Saunders: 'Murder' depends on the battleground

bsaunders@newsobserver.comMay 4, 2014 

OK. Now that we’ve determined how many angels can fit onto the head of a pin – 12, as long as none of them stops off at the Golden Corral buffet on the way to the fitting – it’s time to argue about something equally important: Was it murder when you killed somebody – who was planning to kill you – 150 years ago on a battlefield?

Unlike the theoretical theological question about angels that has presumably kept philosophers stroking their chins for centuries, the one about Stephen Rought killing Grief Mason on a Civil War battlefield in Virginia is not theoretical. They had a real-life philosophical difference of opinion: Rought, a Union soldier, thought Mason should surrender the flag he was holding, under which the Confederates were fighting. Mason thought he should keep it aloft to inspire his fellow combatants.

The Union victory at Spotsylvania is viewed by some as the denouement for the Confederates, the loss that showed them their cause really was lost, and it was the first Union victory with Gen. Ulysses S. Grant as its leader. Anyone other than a pacifist would conclude that a battlefield is the one place where killing someone identified as an enemy combatant can be justified.

Historian Rex Hovey feels differently. In an N&O story last week before a Civil War re-enactment of the Battle of the Wilderness, Hovey called the killing of the Confederate soldier “murder.”

Say what? Was Cpl. Mason’s death ghastly?

Yes, even in the retelling. Hovey, in that earlier N&O story, said “Grief Mason was bludgeoned to death with the butt of a rifle, with such force that it broke the stock of the rifle. I consider it murder.” I tried to reach him to ask him to explain how a battlefield death becomes murder, but my calls were unreturned.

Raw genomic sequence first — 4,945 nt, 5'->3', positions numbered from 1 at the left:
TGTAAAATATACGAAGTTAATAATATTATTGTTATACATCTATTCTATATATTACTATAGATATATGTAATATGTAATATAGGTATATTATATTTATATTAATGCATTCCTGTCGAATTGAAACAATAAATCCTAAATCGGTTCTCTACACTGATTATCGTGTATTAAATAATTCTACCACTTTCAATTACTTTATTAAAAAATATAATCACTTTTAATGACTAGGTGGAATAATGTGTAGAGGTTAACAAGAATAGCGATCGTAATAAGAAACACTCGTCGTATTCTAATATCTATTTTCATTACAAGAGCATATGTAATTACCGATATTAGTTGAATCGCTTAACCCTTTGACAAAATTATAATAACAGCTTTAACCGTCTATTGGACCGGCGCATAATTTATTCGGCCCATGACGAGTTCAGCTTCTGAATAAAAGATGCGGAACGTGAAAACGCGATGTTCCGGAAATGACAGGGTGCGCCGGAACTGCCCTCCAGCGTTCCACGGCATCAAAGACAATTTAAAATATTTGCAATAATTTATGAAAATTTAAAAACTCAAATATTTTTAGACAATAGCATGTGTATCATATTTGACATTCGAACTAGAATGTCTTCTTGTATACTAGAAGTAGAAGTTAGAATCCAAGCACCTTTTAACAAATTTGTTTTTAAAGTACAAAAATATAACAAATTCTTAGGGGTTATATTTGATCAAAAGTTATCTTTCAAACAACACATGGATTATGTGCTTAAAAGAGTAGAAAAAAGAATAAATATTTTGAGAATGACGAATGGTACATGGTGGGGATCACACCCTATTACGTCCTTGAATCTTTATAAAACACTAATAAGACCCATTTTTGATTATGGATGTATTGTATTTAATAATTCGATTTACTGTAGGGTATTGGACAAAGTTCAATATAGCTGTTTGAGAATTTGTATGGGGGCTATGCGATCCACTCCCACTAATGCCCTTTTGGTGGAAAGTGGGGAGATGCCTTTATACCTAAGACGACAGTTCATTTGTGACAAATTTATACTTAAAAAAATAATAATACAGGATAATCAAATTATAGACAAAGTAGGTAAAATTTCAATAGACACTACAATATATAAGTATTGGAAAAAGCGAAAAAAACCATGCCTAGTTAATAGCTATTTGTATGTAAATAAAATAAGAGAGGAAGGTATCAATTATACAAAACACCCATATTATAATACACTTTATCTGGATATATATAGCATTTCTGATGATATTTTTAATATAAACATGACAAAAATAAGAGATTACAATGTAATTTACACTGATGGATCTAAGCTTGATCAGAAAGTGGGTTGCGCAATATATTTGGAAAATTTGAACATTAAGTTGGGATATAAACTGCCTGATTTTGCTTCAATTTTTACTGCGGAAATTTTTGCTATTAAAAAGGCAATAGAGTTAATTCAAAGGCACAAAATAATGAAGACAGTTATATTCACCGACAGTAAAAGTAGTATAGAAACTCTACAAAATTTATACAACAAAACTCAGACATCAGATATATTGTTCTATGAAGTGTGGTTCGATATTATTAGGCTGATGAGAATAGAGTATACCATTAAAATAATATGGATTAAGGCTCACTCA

Even if you’re grieved that Grief came to grief, you’d have to do some real mental gymnastics to conclude that a death resulting from hand-to-hand combat on a battlefield equals murder. Would Hovey recommend giving a speeding ticket to Kyle Busch the next time he wins a NASCAR race?

My Marine Corps vet buddy, Mike (Gomer) Hoke, to whom I often turn for matters dealing with the military or Fatburgers, directed me to something called the Law of Land Warfare.

“Was he a P.O.W. or was he still resisting?” Hoke inquired of Grief Mason, asking a question I’d planned to ask Hovey. “As long as someone has the means to resist and he’s still resisting, you can kill ’em.”

Makes sense to me. There is no evidence that Mason was armed with daisies or waving a white flag. He was waving the battle flag. Of course, some people probably figure that any Confederate death at the hands of a Yankee in the “War of Northern Aggression” – yep, some people still call it that – was murder.

I hadn’t intended to spend much of my weekend reading the Law of Land Warfare manual, but once you get started reading what you can and cannot do while at war, it’s hard to put it down. Turns out all is not fair. Maybe in love, but not war. In the section titled “Conduct of Hostilities,” it says “The object of war is to bring about the complete submission of the enemy as soon as possible by means of regulated violence.”

Hmm. Should Rought have tickled Mason until he loosed the flag?

Military necessity, the manual said, allows “(a)ll direct destruction of life or limb of armed enemies, and of other persons whose destruction is incidentally unavoidable in the armed contests of war.”

T’ain’t pretty, but neither is war. The manual I read was published in 1956, so it doesn’t pertain directly to what happened on the Spotsylvania, Va., battlefield in 1864 between Rought and Mason. It’s not likely, though, that the rules of engagement 150 years ago were more enlightened than they are today.

So “murder”? No way.

William T. Sherman, my second-favorite Civil War general, said “I think we understand what ‘military fame’ is: to be killed on the field of battle and have your name spelled wrong in the newspaper.”

Or, in this instance, to have the cause of death listed wrong.

Saunders: 919-836-2811 or

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